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Civil-Comp Proceedings
ISSN 1759-3433
CCP: 96
Edited by: B.H.V. Topping and Y. Tsompanakis
Paper 88

Advanced Response Surface Method for Structural Reliability

D.L. Allaix, V.I. Carbone and G. Mancini

Department of Structural and Geotechnical Engineering, Politecnico di Torino, Italy

Full Bibliographic Reference for this paper
D.L. Allaix, V.I. Carbone, G. Mancini, "Advanced Response Surface Method for Structural Reliability", in B.H.V. Topping, Y. Tsompanakis, (Editors), "Proceedings of the Thirteenth International Conference on Civil, Structural and Environmental Engineering Computing", Civil-Comp Press, Stirlingshire, UK, Paper 88, 2011. doi:10.4203/ccp.96.88
Keywords: response surface method, first order reliability method, sequential quadratic program solver, probability of failure, structural reliability, finite element method.

The estimation of the probability of failure by means of the Monte Carlo method and the finite element method is generally an expensive task. Several authors have focused attention on the response surface method (RSM) [1]. The objective of this method is to replace the limit state function (LSF) with a simple polynomial expression. The further application of an importance sampling simulation permits a fast estimation of the probability of failure, because the response surface (RS) is used instead of the LSF in the evaluation of the structural performance.

The sequential quadratic programming (SQP) and the RS methods are coupled in the paper in order to solve reliability problems in an accurate and efficient way. From a computational point of view, the disadvantage of the SQP method is that it works on the Hessian matrix of the associated Lagrangian.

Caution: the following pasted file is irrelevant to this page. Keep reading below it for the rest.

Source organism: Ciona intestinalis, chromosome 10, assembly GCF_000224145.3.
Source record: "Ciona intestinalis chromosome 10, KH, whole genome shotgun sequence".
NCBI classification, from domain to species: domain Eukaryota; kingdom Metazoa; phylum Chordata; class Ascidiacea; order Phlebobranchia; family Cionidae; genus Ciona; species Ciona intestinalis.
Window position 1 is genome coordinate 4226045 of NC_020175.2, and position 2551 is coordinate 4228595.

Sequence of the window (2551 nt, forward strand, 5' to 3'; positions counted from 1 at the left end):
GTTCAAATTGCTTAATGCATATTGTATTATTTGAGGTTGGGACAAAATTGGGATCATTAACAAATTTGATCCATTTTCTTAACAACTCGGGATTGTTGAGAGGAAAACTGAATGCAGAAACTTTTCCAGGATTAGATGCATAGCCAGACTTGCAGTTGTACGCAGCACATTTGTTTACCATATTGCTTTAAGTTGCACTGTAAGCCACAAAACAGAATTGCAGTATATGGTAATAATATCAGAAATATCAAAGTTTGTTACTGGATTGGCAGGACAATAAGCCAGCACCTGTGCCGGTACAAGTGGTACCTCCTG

Three update methods of the Hessian matrix of the LSF are compared. The first two are the well known Broyden-Fletcher-Goldfarb-Shanno (BFGS) [2] and the Symmetric Rank One (SR1) [3] formulas. The third one uses a rotation of the coordinate axes in order to approximate the second order derivatives by fitting a RS along the principal directions of the Hessian matrix. Two different initial conditions of the Hessian matrix are tested: the identity matrix and numerical approximation from samples of the LSF.

The proposed improvement of the RSM is tested with a set of five examples concerning applications in the structural field and problems with a large number of random variables. The examples show that the coupling of the SQP and RS methods is an interesting alternative to the classical RSM in terms of accuracy and efficiency.

In most of the examples, a significant reduction of the CPU time has been obtained. Within the SQP method, it has been observed that the initialization of the Hessian matrix as the identity matrix may lead to non-convergence to the solution.

In terms of efficiency, the Hessian update based on the spectral decomposition is highly advisable. The reduction of the CPU time is obtained by a fitting second order RS without cross-terms in the principal coordinate system. Then a good approximation of the Hessian matrix leads to faster convergence than using the BFGS and SR1 formulas.

C.G. Bucher, U. Bourgund, "A fast and efficient response surface approach for structural reliability problems", Structural Safety, 7, 57-66, 1990. doi:10.1016/0167-4730(90)90012-E
J. Nocedal, S.J. Wright, "Numerical optimization", 2nd ed. New York, Springer, 2006. doi:10.1007/b98874
M.J. Goldsmith, "Sequential quadratic programming methods based on indefinite hessian approximations", PhD Thesis, Stanford University, USA, 1999.

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